[Jiewen] Same real mode reset vector at FFFF:FFF0.
You do not need a reset vector or INIT/SIPI/SIPI sequence at all in
QEMU. The AP does not start execution at all when it is unplugged,
so
no cache-as-RAM etc.

We only need to modify QEMU so that hot-plugged APIs do not reply
to
INIT/SIPI/SMI.

I don’t think there is problem for real hardware, who always has CAR.
Can QEMU provide some CPU specific space, such as MMIO region?
Why is a CPU-specific region needed if every other processor is in SMM
and thus trusted.
I was going through the steps Jiewen and Yingwen recommended.

In step (02), the new CPU is expected to set up RAM access. In step
(03), the new CPU, executing code from flash, is expected to "send
board
message to tell host CPU (GPIO->SCI) -- I am waiting for hot-add
message." For that action, the new CPU may need a stack (minimally if
we
want to use C function calls).

Until step (03), there had been no word about any other (= pre-plugged)
CPUs (more precisely, Jiewen even confirmed "No impact to other
processors"), so I didn't assume that other CPUs had entered SMM.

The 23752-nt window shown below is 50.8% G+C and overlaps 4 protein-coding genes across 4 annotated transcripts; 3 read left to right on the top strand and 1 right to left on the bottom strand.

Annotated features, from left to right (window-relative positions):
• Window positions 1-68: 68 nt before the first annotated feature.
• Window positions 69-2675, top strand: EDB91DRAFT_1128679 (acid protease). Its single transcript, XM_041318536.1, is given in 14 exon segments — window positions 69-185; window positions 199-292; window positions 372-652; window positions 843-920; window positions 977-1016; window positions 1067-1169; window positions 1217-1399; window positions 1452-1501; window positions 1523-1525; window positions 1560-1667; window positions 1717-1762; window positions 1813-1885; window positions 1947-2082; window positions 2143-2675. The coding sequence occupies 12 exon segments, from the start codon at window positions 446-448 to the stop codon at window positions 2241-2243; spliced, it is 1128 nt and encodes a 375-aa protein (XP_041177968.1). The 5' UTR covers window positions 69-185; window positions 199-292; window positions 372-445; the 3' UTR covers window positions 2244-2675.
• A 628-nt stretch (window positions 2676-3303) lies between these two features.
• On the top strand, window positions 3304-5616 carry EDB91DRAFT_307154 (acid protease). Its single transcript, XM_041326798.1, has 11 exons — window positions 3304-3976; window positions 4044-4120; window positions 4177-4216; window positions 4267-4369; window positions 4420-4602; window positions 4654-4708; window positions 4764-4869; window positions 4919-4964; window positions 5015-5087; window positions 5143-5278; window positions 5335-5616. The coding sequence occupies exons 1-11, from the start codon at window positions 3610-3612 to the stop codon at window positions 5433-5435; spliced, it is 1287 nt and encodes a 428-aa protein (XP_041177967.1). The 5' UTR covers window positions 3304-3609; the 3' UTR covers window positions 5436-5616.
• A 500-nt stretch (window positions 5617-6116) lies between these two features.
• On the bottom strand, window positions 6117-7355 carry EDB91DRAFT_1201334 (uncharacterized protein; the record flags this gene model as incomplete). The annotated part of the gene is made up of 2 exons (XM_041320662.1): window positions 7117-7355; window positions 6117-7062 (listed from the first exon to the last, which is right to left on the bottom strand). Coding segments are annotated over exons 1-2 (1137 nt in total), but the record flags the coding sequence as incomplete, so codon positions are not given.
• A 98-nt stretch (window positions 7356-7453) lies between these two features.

Paolo, I've attempted to read Jiewen's response, and yours, as carefully
as I can. I'm still very confused. If you have a better understanding,
could you please write up the 15-step process from the thread starter
again, with all QEMU customizations applied? Such as, unnecessary
steps
removed, and platform specifics filled in.
Sure.

(01a) QEMU: create new CPU. The CPU already exists, but it does not
start running code until unparked by the CPU hotplug controller.

(01b) QEMU: trigger SCI

(02-03) no equivalent

(04) Host CPU: (OS) execute GPE handler from DSDT

(05) Host CPU: (OS) Port 0xB2 write, all CPUs enter SMM (NOTE: New CPU
will not enter CPU because SMI is disabled)

(06) Host CPU: (SMM) Save 38000, Update 38000 -- fill simple SMM
rebase code.

(07a) Host CPU: (SMM) Write to CPU hotplug controller to enable
new CPU

(07b) Host CPU: (SMM) Send INIT/SIPI/SIPI to new CPU.
[Jiewen] NOTE: INIT/SIPI/SIPI can be sent by a malicious CPU. There is no
restriction that INIT/SIPI/SIPI can only be sent in SMM.
All of the CPUs are now in SMM, and INIT/SIPI/SIPI will be discarded
before 07a, so this is okay.